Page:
Irish-style players have tended to prefer the 30-button configuration. It's lighter, less expensive (for a new one, at least) and more commonly encountered, and its range and layout are (as you surely know, since you play one) perfectly adequate to the Irish dance repertoire.
Personally I appreciate the alternative fingerings that additional buttons make possible: on a 40-button instrument I have access to many more chord voicings, and I often have the option of playing melodies in a more legato style--something akin to the phrasing that comes more naturally to an English or duet concertina--by eliminating many bellows reversals. But complex chording doesn't figure much in Irish-style playing, and I have to be on guard against playing *too* smoothly, and losing the distinctive bounce that's such an important feature of the style. If I only played Irish music, I might well prefer fewer buttons.
As for Wheatstone vs. Jeffries, there are contrasts of internal construction (orientation of the reed pans, etc.), but the most obvious difference is the arrangement of the accidental row. Here's a site illustrating the layouts:http://www.concertin...ges/finger3.htm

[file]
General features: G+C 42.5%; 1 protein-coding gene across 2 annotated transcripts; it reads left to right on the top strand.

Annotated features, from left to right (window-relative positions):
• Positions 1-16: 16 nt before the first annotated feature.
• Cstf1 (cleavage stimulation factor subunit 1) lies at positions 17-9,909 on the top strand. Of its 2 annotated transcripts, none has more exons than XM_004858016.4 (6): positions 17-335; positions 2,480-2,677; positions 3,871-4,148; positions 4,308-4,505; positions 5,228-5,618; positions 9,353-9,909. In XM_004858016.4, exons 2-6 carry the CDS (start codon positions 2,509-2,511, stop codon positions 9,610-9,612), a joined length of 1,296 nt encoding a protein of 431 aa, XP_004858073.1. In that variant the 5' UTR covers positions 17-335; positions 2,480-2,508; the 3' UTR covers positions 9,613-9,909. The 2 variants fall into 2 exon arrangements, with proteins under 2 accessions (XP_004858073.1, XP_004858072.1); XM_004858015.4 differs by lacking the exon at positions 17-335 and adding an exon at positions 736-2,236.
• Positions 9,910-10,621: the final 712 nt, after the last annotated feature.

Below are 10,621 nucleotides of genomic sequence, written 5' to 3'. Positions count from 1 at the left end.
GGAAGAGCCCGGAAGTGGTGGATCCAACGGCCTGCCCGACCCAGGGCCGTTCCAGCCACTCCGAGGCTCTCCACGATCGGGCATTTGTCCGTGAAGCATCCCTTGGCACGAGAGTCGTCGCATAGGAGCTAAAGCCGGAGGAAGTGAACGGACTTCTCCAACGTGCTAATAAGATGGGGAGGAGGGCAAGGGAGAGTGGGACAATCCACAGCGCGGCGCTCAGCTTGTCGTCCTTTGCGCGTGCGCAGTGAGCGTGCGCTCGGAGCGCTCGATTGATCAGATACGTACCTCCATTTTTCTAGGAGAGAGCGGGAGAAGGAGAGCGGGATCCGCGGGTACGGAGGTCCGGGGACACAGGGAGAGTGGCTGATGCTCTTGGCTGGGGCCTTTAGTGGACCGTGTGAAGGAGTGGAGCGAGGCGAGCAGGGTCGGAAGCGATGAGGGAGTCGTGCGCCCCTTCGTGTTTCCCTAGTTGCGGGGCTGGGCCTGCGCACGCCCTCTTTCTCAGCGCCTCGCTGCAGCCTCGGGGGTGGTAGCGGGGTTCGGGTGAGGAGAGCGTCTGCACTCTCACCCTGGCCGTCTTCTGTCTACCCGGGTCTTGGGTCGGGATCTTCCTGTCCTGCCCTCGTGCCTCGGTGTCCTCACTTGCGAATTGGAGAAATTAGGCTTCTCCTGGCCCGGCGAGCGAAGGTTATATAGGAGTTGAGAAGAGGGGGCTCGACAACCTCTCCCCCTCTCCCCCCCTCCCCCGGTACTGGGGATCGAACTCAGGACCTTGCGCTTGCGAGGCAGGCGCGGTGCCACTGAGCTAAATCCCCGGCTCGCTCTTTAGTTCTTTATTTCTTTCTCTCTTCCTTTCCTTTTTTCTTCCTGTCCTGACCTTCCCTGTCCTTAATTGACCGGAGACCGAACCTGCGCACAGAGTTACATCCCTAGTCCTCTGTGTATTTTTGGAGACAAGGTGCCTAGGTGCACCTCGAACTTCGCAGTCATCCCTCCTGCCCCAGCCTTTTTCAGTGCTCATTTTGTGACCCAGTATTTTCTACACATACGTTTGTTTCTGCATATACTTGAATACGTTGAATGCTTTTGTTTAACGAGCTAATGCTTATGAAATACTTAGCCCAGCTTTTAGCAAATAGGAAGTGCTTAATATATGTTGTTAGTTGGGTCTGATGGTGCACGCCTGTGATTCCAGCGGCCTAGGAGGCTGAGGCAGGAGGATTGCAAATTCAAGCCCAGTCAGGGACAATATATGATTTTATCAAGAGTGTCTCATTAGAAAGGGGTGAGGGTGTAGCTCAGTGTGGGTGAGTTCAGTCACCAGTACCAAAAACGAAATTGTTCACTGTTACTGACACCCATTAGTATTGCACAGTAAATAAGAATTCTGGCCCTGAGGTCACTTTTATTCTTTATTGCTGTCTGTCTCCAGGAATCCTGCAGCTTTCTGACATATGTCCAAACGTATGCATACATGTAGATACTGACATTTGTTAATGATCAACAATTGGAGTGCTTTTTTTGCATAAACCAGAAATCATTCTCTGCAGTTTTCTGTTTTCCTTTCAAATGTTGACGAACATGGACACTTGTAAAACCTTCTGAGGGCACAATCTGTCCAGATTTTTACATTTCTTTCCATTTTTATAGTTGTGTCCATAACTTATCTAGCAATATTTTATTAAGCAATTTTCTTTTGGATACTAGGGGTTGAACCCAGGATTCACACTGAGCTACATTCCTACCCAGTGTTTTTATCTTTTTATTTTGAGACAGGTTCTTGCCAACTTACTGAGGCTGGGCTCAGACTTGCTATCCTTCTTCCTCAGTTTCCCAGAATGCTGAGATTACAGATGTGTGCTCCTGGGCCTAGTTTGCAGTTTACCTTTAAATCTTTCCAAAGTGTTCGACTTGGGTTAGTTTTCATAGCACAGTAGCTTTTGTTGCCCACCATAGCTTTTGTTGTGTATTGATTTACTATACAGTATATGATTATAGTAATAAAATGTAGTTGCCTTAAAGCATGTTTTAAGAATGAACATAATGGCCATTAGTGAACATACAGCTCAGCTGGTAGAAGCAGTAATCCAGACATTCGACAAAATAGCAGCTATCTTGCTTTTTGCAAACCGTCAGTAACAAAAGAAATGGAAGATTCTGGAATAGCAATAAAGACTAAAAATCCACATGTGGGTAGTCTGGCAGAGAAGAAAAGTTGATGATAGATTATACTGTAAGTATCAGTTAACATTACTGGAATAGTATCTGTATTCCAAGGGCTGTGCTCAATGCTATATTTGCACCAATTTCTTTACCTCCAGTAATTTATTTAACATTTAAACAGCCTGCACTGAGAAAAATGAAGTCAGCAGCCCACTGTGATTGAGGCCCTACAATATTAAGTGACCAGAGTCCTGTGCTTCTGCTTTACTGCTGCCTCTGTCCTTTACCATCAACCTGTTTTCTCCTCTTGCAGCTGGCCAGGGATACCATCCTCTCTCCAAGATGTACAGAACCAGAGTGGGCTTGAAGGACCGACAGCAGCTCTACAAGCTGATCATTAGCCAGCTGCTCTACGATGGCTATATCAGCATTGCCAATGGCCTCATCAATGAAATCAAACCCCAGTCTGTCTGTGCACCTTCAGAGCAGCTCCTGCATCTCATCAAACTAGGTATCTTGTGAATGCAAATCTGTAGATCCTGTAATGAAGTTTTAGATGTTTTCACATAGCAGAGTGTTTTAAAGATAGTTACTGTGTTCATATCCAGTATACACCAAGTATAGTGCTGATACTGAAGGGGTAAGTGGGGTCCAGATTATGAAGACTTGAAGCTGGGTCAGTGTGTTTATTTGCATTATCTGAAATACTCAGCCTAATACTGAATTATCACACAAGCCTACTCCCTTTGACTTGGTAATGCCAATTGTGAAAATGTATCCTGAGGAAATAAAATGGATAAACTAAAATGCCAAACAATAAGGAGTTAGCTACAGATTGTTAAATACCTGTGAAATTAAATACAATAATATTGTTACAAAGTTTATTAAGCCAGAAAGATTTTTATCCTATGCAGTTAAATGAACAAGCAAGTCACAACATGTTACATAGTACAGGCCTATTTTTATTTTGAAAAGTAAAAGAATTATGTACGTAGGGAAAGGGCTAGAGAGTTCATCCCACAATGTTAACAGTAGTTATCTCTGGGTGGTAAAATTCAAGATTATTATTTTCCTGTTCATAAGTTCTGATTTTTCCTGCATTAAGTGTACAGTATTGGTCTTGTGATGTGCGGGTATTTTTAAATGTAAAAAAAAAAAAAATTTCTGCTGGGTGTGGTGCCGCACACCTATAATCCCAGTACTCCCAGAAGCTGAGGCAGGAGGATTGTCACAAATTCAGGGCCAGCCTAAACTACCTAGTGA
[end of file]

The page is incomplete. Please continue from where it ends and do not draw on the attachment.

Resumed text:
(My 40-button Wheatstone follows this arrangement pretty closely; my older Lachenal departs from it in a few places, most usefully by incorporating a draw E in place of the low C# on the left hand accidental row.)
Many Irish-style players prefer the Jeffries system, mainly because it supplies the C# on the right hand accidental row in both directions, whereas a 30-button Wheatstone system has it only on the push, which can be confining. But the thing to note here is that a Wheatstone-type instrument with additional buttons will give you at least one C# on the draw, eliminating the problem. It's only on 30-button boxes that it's a concern--and anyway, countless Irish players have used the Wheatstone system; it's not a hugely challenging adjustment.
As for me, I like the logic of the Wheatstone layout, even on a 30-button box. Among other considerations, I'd be lost without the push A on the right hand accidental row. Add a draw C# or two, and I don't think there's a downside.
Hope this helps!
Edited by Bob Michel, 27 July 2015 - 11:31 AM.